I recently had the pleasure and privilege of interviewing Fay Weldon. The Grande Dame of contemporary women’s fiction-with-an-edge – with whom I spent an hour on stage at the Chipping Norton Literary Festival (Jeremy Clarkson did not attend) – can count among her achievements not just 34 novels and several volumes of short stories, radio plays, stage plays, essays, TV scripts, a CBE, FRSL, a couple of professorships, three husbands and four children but – let us never forget – a significant contribution to the success of the 1960s campaign: Go to Work on an Egg.
As the author of a ground-breaking diet book in which the eating of eggs for breakfast is fundamental (studies show you will eat four hundred fewer calories for the rest of the day) and self-appointed connoisseur of the egg mayonnaise sandwich (should I ever be careless enough to end up on death row it will be my last meal along with decent crisps and a bottle of champagne) I have always been an advocate of the humble egg as staple food item.
Of course the health brigade, in their usual joyless fashion, have been delivering dire warnings about the perils of eating more than three yolked delights per week, for some time. A diktat, I hardly need say, I have roundly ignored. And Yay! One is vindicated. Last week saw the death, at age 116, of Susannah Mushatt Jones, the oldest woman in the world, leaving that position open. The new incumbent, one Emma Morano, also aged 116, an Italian living near Swiss border, attributes her great age to eating… yes, eggs.
Three of them to be precise – a DAY! (Two of them she takes raw.) And lo – a small dig into the culinary habits of her predecessor – reveals that Ms Mushatt Jones too, liked her oval pleasures.
For her this came in the form of bacon with scrambled eggs which she also used to consume daily. In the interests of fairness, however, and before you rush out to stock up, I should add that Emma Morano additionally swears by staying single as a key to longevity, explaining that after her marriage ended in 1938 she remained solo because she “didn’t want to be dominated by anyone.”.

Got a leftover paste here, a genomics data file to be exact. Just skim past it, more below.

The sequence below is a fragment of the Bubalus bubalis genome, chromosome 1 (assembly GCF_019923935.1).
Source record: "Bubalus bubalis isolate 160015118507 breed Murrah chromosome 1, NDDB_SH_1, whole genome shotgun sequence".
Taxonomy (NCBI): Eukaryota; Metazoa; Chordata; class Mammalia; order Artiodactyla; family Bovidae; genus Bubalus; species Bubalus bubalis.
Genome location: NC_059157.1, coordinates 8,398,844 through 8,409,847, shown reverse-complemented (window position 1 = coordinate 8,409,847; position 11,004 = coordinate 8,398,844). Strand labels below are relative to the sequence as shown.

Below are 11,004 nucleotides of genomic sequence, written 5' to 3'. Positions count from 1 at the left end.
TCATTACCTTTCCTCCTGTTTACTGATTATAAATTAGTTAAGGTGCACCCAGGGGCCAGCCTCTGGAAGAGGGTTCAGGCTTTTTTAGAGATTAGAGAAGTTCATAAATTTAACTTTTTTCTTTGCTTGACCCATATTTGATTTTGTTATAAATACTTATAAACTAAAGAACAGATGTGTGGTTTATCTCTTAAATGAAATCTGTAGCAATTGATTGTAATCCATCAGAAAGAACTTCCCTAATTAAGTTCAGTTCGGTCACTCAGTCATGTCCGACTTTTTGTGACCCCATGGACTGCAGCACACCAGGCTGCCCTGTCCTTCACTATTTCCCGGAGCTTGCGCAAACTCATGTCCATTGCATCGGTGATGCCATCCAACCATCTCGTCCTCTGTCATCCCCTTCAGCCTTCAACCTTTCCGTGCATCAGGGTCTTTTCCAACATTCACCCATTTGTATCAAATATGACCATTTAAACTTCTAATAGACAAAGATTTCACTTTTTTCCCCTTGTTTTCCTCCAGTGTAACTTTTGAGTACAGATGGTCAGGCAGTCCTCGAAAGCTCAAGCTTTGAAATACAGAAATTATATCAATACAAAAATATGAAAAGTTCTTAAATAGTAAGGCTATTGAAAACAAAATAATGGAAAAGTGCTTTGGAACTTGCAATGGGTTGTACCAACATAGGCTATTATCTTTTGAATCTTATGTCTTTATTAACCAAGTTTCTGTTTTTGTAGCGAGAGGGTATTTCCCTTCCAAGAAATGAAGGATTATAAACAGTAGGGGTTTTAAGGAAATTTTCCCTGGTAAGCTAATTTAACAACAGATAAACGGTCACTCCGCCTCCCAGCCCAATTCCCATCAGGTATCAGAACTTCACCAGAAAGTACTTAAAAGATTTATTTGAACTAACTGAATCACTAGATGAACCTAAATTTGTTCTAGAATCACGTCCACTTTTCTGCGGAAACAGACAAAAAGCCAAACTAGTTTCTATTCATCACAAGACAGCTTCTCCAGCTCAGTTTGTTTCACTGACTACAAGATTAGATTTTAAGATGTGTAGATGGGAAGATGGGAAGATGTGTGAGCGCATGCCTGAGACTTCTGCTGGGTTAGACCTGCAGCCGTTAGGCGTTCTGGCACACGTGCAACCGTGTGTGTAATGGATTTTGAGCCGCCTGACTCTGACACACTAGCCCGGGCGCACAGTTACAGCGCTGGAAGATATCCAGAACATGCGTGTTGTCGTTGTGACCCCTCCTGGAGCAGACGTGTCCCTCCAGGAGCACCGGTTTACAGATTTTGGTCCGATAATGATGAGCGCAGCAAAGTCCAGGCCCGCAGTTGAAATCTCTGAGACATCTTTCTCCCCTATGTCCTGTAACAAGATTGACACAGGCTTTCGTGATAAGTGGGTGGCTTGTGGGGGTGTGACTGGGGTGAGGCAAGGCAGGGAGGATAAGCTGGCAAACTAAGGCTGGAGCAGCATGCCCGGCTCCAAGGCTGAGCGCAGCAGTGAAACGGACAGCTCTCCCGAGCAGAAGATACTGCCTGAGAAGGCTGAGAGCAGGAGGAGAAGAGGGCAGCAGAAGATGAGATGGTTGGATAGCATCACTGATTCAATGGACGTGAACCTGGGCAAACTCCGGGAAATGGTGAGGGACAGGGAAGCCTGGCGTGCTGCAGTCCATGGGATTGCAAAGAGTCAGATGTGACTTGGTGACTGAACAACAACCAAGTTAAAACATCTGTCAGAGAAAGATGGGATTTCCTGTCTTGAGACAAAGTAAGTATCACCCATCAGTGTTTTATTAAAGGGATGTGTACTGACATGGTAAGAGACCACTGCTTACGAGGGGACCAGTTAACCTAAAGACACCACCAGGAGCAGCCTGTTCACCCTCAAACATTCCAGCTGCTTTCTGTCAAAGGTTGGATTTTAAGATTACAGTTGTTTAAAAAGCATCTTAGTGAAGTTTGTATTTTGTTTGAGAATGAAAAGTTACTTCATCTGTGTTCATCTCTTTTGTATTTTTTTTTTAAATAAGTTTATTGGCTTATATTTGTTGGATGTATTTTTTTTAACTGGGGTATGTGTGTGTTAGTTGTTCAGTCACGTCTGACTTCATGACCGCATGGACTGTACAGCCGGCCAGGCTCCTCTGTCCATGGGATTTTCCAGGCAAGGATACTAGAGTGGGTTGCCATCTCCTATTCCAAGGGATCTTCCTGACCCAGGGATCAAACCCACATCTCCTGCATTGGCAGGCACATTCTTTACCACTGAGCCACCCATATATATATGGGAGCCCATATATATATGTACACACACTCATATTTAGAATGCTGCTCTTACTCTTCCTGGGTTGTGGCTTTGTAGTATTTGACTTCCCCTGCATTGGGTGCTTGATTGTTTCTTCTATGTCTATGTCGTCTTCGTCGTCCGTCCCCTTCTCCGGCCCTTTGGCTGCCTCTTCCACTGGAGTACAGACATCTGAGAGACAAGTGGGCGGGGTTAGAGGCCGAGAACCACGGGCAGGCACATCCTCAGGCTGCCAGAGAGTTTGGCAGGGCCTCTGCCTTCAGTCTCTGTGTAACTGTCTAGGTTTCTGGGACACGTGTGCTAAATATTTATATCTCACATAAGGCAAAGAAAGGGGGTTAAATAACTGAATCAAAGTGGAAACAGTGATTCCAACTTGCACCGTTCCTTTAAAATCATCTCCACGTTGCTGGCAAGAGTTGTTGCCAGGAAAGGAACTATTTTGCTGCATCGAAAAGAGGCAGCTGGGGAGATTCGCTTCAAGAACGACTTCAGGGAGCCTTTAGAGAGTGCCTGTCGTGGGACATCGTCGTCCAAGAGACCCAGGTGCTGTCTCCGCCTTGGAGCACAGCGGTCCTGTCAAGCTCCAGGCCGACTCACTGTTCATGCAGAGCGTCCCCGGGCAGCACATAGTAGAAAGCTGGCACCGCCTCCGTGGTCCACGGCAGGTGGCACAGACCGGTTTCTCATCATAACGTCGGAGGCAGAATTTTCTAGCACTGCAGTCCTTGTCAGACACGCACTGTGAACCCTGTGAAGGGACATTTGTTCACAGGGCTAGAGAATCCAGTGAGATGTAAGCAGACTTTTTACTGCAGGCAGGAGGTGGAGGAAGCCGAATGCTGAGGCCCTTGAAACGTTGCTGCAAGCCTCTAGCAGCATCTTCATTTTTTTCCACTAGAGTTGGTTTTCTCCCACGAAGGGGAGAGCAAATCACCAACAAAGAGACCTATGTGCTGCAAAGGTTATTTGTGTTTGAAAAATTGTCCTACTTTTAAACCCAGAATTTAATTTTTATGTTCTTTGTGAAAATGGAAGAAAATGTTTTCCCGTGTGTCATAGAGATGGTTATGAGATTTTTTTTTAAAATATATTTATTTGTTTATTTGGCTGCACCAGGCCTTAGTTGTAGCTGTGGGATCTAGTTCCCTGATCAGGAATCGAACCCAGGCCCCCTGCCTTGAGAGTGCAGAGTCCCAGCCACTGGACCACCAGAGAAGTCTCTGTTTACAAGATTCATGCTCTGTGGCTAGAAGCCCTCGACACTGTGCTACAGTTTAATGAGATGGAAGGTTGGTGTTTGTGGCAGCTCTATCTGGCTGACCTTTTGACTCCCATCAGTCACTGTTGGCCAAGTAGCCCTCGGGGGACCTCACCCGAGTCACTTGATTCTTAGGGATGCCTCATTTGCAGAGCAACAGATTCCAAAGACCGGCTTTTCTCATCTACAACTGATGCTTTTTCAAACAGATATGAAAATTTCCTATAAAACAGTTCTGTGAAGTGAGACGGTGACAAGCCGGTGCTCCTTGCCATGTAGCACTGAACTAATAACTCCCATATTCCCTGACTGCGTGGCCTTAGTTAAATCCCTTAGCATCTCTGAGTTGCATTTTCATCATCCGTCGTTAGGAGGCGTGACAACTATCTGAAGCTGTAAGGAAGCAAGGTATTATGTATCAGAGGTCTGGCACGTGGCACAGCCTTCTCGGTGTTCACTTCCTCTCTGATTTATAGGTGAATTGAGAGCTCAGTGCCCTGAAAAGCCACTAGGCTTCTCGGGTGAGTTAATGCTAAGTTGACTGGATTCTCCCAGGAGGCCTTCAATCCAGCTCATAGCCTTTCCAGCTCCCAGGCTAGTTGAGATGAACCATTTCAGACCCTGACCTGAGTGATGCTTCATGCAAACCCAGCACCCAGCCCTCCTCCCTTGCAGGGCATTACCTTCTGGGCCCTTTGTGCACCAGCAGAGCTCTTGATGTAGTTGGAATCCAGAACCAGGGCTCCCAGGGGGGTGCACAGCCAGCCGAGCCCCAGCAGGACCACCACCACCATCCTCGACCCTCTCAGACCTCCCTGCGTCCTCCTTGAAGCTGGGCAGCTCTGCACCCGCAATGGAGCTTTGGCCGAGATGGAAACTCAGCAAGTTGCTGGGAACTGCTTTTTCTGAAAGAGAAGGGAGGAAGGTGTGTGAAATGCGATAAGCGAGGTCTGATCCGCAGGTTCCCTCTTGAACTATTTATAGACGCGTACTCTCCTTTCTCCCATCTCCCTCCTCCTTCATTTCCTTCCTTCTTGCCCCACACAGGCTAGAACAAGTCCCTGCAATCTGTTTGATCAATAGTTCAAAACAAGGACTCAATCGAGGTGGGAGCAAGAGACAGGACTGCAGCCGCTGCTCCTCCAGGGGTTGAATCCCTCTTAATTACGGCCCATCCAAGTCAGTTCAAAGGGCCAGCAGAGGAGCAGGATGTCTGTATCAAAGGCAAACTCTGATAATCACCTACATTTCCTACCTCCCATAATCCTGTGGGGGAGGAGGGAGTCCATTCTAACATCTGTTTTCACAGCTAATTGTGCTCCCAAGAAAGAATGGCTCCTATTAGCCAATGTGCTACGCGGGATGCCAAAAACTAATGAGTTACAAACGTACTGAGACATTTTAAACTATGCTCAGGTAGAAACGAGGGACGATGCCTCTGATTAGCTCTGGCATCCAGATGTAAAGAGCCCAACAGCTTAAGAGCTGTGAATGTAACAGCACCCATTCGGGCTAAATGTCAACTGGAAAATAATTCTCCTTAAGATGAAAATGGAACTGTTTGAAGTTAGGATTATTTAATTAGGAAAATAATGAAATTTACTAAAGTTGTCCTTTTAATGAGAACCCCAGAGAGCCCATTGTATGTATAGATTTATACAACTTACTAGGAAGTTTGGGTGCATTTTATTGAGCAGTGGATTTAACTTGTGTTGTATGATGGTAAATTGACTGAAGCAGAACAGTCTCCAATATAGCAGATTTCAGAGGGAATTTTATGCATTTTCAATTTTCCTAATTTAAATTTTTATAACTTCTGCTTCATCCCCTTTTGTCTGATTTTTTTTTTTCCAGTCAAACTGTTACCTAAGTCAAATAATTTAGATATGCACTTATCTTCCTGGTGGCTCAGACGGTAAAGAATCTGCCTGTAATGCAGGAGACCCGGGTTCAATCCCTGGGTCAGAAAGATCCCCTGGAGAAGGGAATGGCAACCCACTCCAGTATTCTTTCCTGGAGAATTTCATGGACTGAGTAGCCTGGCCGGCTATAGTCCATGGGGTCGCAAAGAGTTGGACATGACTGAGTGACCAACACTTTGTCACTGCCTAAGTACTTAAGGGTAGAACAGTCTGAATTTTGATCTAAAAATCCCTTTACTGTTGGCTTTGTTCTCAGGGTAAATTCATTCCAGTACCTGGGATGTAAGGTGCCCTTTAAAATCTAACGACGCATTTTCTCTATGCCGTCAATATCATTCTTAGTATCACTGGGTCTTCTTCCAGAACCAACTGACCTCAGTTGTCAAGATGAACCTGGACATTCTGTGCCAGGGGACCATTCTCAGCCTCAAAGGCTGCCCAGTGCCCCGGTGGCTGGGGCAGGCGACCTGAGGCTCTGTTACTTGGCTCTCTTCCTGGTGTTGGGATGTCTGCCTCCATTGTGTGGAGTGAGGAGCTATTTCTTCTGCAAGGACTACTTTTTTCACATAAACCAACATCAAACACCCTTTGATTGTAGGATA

This does fly in the face of other research studies so if it sounds a bit drastic – and you’ve grown fond of your special him or her – I think you can safely take a chance. And make an omelette.
DONALD Trump has been looking ahead (over-optimistically, we pray) to a time when he might be president of the United States. Speaking of his future interactions with David Cameron, he has declared: “It looks like we’re not going to have a very good relationship”.
Well of course not. How could anyone with more than five brain cells interact well with a man who, every time he opens his mouth. spills out the sort of bile that the PM quite rightly described as “divisive, stupid and wrong.”
But these latest comments highlight his unsuitability even further. The grown-up, dignified, and above all, political, response would have been to demonstrate he could accept criticism, by refusing to be drawn on Mr Cameron’s opinions while murmuring soothingly about how he trusted that the “special relationship” would prevail. But no. Trump is an even greater chump than we feared.
THE CHURCH of England is investing millions of pounds in Google we learn, and has paid one of its executive commissioners a staggering £465,000.
Who knew – I didn’t – that these commissioners manage assets worth seven billion pounds?
Leaving aside the knotty questions of whether the church should be investing in companies with a less than glowing record of coughing up on the tax front, and whether it is right for individuals in the church’s employ to earn so much when so many of its parishioners live in poverty, I can only wonder this: If the Church of England has so much dosh, why is St Peter’s Church in Broadstairs having to scrabble around, begging for funds, for a few new pews and repairs to the clock tower?